By Mary Alys Cherry
After trying for six years, the state’s boat dealers finally caught a break with the 86th Texas Legislature – a big tax break they expect will not only revive the state’s boating industry but also save jobs in the small businesses that serve the maritime industry, such as hotels and restaurants, that have been lost to Florida and coastal Atlantic states over the past decade.
Beginning in September, the sales tax on luxury yachts as long as 115 feet will be $18,750, which means a tax break of $228,000 on a $3 million yacht.
But the real purpose of the legislation is to revive Texas’ marine industry, local supporters such as State Sen. Larry Taylor, R-Friendswood will be quick to tell you. A few millionaires will benefit, but that is not the point. People who buy big yachts are buying them in other states, Taylor explained.
Since 2010 when Florida capped its sales tax on yachts at $18,000, Texas’ market share has slowly dwindled as those buying yachts go to Florida to save money, and most of the yachts stay docked in the Sunshine State. That means Florida benefits from gas and diesel sales and other services instead of Texas. It also means jobs to provide services to the yacht owners.
Taylor expects the legislation will create up to 600 jobs in Texas. He said once boats are bought in Texas, the buyers will also buy fuel here, as well as other equipment and repairs — all services that are going to other states right now.
When the tax cut proposal was introduced in 2015, legislators couldn’t get past the benefit to millionaires and promptly let the bill die. A second try in the 2017 Legislature also died. But this year with help from a number of local people, it passed both houses.
“Sometimes economic development initiatives that have real, tangible value for a region take years to implement,” Bay Area Houston Economic Partnership President Bob Mitchell said. “This was the case with capping the Texas sales tax on luxury yachts. I believe that the passing of this bill will produce significant, positive results for the state’s maritime industry, including the many small businesses that support that industry and the jobs they create.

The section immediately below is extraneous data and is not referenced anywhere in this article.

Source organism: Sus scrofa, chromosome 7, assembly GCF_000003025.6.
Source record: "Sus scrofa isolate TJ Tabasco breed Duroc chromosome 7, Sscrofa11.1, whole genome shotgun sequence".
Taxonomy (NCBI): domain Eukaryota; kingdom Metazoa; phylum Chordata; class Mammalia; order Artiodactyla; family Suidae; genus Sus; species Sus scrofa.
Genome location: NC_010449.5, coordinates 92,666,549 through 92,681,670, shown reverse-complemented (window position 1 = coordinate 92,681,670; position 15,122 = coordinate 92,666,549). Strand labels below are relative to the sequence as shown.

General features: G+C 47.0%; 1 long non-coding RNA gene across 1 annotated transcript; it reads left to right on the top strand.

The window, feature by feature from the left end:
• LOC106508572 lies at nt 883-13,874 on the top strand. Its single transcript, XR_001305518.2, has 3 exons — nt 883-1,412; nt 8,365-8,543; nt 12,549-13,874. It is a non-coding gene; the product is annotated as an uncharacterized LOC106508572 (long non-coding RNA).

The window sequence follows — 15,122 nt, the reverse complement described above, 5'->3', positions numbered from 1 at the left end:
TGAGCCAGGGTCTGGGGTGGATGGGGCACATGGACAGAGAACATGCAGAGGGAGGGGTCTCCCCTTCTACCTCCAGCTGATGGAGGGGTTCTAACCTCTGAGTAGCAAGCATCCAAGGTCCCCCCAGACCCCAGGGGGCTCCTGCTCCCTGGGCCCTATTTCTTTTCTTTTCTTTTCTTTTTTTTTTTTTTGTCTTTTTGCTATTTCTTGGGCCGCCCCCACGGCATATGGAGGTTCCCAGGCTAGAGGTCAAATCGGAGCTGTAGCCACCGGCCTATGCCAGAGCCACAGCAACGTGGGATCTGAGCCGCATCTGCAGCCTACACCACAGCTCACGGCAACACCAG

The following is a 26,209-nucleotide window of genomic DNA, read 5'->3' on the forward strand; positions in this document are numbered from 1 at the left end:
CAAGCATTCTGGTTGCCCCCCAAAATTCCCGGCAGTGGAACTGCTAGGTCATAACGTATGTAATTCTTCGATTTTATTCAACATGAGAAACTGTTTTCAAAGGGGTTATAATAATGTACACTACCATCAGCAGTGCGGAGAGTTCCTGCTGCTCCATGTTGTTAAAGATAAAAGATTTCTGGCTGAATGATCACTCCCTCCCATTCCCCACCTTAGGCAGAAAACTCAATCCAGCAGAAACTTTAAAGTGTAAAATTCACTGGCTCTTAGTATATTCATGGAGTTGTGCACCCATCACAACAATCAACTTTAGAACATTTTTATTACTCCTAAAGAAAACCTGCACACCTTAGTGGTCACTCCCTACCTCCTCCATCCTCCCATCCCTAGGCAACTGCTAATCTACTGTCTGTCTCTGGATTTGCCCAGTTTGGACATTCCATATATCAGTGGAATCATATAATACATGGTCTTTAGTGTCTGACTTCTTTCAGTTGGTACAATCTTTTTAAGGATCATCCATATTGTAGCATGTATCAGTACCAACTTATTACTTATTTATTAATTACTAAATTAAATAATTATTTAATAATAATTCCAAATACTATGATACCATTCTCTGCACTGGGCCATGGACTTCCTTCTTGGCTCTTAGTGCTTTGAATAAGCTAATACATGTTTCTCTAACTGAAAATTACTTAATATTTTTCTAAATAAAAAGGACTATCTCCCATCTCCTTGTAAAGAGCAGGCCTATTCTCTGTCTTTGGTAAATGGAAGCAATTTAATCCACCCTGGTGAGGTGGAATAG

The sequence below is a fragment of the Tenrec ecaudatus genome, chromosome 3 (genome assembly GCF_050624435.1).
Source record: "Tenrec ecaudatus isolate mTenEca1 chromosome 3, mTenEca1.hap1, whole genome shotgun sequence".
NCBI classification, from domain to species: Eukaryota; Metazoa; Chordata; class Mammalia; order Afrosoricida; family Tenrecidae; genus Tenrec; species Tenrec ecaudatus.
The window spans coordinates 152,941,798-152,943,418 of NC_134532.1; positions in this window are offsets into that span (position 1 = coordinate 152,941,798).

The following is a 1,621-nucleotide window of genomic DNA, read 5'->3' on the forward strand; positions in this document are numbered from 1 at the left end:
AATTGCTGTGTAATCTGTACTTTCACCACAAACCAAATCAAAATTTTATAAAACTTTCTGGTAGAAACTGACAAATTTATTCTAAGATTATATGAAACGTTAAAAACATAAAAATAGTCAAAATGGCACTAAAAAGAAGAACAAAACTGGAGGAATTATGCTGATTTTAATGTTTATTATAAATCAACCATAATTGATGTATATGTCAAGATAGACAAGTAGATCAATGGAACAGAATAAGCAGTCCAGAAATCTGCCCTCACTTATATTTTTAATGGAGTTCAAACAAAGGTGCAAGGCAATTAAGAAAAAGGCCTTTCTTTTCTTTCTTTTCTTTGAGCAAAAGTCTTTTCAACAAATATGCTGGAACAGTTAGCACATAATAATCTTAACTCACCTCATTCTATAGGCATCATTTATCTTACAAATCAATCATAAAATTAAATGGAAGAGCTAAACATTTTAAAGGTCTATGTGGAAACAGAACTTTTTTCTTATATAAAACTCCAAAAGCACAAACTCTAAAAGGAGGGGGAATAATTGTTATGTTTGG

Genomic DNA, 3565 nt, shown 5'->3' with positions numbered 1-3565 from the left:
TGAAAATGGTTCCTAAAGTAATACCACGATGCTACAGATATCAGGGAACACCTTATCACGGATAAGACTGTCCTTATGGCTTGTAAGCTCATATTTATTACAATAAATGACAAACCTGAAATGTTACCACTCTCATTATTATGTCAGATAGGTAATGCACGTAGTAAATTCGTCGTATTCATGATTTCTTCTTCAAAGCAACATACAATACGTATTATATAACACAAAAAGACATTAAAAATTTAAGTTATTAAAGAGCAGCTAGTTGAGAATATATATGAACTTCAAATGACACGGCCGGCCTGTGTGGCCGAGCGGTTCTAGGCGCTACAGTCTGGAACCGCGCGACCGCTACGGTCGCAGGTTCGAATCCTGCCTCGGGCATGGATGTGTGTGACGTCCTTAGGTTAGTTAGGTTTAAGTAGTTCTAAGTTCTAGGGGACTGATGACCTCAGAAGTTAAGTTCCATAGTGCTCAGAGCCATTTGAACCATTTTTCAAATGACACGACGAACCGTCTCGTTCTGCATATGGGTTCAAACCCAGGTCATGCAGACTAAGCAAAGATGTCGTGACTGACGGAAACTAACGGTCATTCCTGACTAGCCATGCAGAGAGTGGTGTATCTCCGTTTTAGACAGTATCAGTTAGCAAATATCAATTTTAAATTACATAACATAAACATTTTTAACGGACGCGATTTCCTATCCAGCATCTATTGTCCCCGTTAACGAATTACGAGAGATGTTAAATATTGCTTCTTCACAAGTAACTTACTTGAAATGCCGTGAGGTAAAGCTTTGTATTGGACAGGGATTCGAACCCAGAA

“We’re grateful to Senator Taylor for sponsoring HB 4032 and to Reps. Greg Bonnen, M.D., Dennis Paul, Ed Thompson, Ryan Guillen and Geanie W. Morrison, for serving as its authors,” Mitchell added.
Others who worked so hard to get the Maritime Jobs Preservation Legislation passed included:
- John Preston of the Boaters Directory, who took the lead on this legislative agenda, formed the Texas Marine Industry Coalition in 2018, and led the advocacy for legislation during the 86th Texas Legislature
- Jay Dee Jackson of Galati Yacht Sales
- Greg and Glenda Allison of Gulf Coast Yacht Brokers Association
- Simon Urbanic, realtor and BAHEP member
- Harriet Pilgrim. BAHEP membership director; and Bob
- Greg and Glenda Allison and Simon Urbanic also spent many hours advocating for the tax cut during the two previous legislative sessions — work that laid the groundwork for this year’s legislation.
- Marcy Fryday, Lakewood Yacht Club.